Although each of the three studies was managed by a separate staff, the data collection model was the same. Project managers and support staff were located at the Survey Research Center (SRC), part of the Institute for Social Research at the University of Michigan in Ann Arbor, Michigan. Teams of interviewers were located throughout the United States, supervised by team leaders and regional field managers. The staff of the three projects worked closely together and whenever possible used similar procedures and materials.
The core CPES questionnaire was based largely on the World Health Organization's (WHO) expanded version of the Composite International Diagnostic Interview (CIDI) developed for the World Mental Health (WMH) Survey initiative, the WMH-CIDI. All three projects used a modified version of the WMH-CIDI, which had been developed over the course of more than a year by an international group of collaborators. The design of the WMH-CIDI involved modifications and additions to the existing WHO-CIDI. The CIDI was an expansion of the Diagnostic Interview Schedule (DIS), the first standardized psychiatric diagnostic interview developed for administration by lay interviewers. The CIDI was designed to produce diagnoses based on WHO International Classification of Disease (ICD) criteria, while diagnoses from the DIS could only be made based on American Psychiatric Association (APA) Diagnostic and Statistical Manual (DSM) of Mental Disorders criteria.
The CPES facilitates accurate comparative work among the three studies, moving beyond the typical components of documentation (for example, static questionnaires and codebooks with frequencies, and descriptions of datasets), to dynamic and cross-linked Interactive Codebook using Web-based displays. The cross-linking features are designed to facilitate meaningful comparisons of mental health diagnoses, raw variable results, and questionnaire text. Researchers visiting the CPES Web site are able to search for items or variables related to a particular concept of condition (e.g., "depression"); review and compare variables discovered by the search, as well as linked related information (for example universe or imputation code) and related variables, and select variables for online analysis. For more information on CPES design and implementation, please consult the Web site User's Guide, Data Processing note and other supplementary documentations in the Using CPES.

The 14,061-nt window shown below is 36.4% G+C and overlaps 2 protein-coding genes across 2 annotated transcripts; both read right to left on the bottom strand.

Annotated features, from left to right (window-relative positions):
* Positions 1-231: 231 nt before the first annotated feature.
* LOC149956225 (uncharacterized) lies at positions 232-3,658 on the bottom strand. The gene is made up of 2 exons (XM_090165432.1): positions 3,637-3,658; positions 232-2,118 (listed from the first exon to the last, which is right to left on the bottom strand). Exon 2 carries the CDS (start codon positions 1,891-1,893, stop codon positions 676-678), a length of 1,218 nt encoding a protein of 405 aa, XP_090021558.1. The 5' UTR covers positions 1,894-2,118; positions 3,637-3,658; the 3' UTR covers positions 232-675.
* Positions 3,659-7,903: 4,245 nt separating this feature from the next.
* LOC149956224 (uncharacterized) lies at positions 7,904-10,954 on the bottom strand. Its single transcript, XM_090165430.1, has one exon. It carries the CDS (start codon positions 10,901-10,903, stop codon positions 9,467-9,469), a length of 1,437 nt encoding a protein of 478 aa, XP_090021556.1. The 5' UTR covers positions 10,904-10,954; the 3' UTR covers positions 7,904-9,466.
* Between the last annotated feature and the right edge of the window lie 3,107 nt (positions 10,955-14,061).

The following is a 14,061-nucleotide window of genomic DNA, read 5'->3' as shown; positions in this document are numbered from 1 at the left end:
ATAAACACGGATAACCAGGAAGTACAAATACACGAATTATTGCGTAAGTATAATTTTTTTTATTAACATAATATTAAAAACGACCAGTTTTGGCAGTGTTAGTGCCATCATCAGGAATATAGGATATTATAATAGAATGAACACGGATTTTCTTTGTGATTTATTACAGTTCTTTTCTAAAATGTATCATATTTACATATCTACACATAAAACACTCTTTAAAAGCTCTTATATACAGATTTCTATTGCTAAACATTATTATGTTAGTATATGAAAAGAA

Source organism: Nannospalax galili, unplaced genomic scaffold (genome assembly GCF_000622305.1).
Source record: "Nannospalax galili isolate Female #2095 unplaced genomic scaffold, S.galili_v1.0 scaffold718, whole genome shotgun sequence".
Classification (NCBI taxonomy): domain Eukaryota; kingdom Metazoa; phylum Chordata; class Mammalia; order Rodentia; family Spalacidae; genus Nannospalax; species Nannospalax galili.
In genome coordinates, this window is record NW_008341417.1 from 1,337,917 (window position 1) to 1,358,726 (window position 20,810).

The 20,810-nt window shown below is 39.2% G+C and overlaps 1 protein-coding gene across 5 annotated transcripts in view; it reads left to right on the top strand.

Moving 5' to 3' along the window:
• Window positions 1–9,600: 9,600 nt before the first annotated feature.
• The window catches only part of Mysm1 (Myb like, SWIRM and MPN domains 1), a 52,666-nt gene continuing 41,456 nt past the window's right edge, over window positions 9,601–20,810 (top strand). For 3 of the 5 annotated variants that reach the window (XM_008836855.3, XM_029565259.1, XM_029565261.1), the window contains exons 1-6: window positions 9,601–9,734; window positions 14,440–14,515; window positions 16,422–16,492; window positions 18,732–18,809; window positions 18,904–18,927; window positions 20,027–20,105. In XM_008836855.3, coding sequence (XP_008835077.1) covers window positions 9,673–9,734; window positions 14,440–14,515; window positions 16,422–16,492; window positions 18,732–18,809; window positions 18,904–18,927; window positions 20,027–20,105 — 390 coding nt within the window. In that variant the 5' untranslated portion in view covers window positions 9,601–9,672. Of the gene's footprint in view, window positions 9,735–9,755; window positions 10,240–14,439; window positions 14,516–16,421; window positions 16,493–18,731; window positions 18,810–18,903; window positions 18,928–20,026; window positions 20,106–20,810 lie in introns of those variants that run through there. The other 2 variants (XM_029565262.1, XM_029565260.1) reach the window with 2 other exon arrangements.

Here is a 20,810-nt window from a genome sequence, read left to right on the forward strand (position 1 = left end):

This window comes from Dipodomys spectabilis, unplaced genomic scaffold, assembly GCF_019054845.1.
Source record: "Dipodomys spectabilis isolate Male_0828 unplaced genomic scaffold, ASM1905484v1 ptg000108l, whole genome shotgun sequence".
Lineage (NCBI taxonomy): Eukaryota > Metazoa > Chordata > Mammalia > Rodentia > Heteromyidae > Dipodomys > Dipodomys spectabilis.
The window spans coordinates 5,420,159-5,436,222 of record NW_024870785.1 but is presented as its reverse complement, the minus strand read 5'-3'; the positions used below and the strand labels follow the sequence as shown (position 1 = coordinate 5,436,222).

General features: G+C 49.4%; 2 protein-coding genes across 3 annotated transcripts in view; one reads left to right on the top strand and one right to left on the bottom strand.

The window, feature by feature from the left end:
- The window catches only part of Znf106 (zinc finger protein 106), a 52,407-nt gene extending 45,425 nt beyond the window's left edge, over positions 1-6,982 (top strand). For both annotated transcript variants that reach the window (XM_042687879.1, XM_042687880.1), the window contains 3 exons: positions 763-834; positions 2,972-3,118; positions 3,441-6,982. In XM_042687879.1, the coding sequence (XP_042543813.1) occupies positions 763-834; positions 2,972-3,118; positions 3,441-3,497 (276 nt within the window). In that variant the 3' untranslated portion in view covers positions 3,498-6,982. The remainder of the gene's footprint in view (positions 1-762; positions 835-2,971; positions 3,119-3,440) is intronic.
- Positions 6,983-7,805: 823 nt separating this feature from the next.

Two issues of the International Journal of Methods in Psychiatric Research were devoted to the CPES project. You can read the articles in those issues:
For more in-depth information on the three studies that are part of the CPES, see also Publications for additional information. CPES investigators regularly hold instructional classes to expand use of these data. These training programs educate researchers about the background and goals of the three studies comprising CPES, the complexities of the instrumentation and datasets, the diagnostic algorithms and other constructed variables, the sample design and weights, appropriate techniques for the analysis of complex sample survey data, and concrete examples of analytic strategies. See Training Resources for further reference.
In addition, to see more specific information about CPES, the following sections provide detailed description about CPES design: